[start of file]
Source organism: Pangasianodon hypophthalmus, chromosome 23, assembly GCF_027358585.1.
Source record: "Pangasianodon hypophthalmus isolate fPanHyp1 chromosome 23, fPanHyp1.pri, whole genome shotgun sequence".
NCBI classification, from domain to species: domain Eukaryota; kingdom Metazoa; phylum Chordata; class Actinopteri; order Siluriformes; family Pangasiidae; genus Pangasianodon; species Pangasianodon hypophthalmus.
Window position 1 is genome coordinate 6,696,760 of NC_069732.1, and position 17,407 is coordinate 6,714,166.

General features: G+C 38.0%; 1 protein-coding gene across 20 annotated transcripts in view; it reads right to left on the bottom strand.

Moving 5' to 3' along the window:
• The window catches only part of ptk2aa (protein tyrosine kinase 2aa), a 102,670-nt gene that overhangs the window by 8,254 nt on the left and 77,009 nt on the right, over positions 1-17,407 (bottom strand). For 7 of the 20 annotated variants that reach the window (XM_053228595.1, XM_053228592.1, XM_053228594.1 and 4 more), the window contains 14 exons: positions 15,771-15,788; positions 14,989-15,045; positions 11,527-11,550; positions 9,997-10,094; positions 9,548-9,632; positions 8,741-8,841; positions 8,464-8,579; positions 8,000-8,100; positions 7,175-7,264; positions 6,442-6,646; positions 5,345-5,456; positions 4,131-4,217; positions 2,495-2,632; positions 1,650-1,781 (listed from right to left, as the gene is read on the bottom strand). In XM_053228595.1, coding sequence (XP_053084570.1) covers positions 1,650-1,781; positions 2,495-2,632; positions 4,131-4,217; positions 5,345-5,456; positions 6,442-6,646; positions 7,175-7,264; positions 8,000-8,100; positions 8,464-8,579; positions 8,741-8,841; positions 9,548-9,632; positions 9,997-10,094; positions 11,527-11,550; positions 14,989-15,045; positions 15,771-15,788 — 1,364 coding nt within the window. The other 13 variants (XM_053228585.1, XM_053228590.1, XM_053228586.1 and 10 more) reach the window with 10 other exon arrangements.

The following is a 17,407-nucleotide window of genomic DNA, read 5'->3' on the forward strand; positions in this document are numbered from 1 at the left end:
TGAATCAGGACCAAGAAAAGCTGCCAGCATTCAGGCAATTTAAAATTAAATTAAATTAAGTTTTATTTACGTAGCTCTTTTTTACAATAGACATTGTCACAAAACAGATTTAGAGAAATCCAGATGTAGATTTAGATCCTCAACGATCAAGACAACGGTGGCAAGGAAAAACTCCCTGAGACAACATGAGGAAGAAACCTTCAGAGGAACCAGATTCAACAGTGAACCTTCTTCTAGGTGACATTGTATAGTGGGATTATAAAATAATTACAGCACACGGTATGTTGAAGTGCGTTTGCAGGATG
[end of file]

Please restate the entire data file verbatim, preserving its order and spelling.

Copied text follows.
Source organism: Pangasianodon hypophthalmus, chromosome 23, assembly GCF_027358585.1.
Source record: "Pangasianodon hypophthalmus isolate fPanHyp1 chromosome 23, fPanHyp1.pri, whole genome shotgun sequence".
NCBI classification, from domain to species: domain Eukaryota; kingdom Metazoa; phylum Chordata; class Actinopteri; order Siluriformes; family Pangasiidae; genus Pangasianodon; species Pangasianodon hypophthalmus.
Window position 1 is genome coordinate 6,696,760 of NC_069732.1, and position 17,407 is coordinate 6,714,166.

General features: G+C 38.0%; 1 protein-coding gene across 20 annotated transcripts in view; it reads right to left on the bottom strand.

Moving 5' to 3' along the window:
• The window catches only part of ptk2aa (protein tyrosine kinase 2aa), a 102,670-nt gene that overhangs the window by 8,254 nt on the left and 77,009 nt on the right, over positions 1-17,407 (bottom strand). For 7 of the 20 annotated variants that reach the window (XM_053228595.1, XM_053228592.1, XM_053228594.1 and 4 more), the window contains 14 exons: positions 15,771-15,788; positions 14,989-15,045; positions 11,527-11,550; positions 9,997-10,094; positions 9,548-9,632; positions 8,741-8,841; positions 8,464-8,579; positions 8,000-8,100; positions 7,175-7,264; positions 6,442-6,646; positions 5,345-5,456; positions 4,131-4,217; positions 2,495-2,632; positions 1,650-1,781 (listed from right to left, as the gene is read on the bottom strand). In XM_053228595.1, coding sequence (XP_053084570.1) covers positions 1,650-1,781; positions 2,495-2,632; positions 4,131-4,217; positions 5,345-5,456; positions 6,442-6,646; positions 7,175-7,264; positions 8,000-8,100; positions 8,464-8,579; positions 8,741-8,841; positions 9,548-9,632; positions 9,997-10,094; positions 11,527-11,550; positions 14,989-15,045; positions 15,771-15,788 — 1,364 coding nt within the window. The other 13 variants (XM_053228585.1, XM_053228590.1, XM_053228586.1 and 10 more) reach the window with 10 other exon arrangements.

The following is a 17,407-nucleotide window of genomic DNA, read 5'->3' on the forward strand; positions in this document are numbered from 1 at the left end:
TGAATCAGGACCAAGAAAAGCTGCCAGCATTCAGGCAATTTAAAATTAAATTAAATTAAGTTTTATTTACGTAGCTCTTTTTTACAATAGACATTGTCACAAAACAGATTTAGAGAAATCCAGATGTAGATTTAGATCCTCAACGATCAAGACAACGGTGGCAAGGAAAAACTCCCTGAGACAACATGAGGAAGAAACCTTCAGAGGAACCAGATTCAACAGTGAACCTTCTTCTAGGTGACATTGTATAGTGGGATTATAAAATAATTACAGCACACGGTATGTTGAAGTGCGTTTGCAGGATG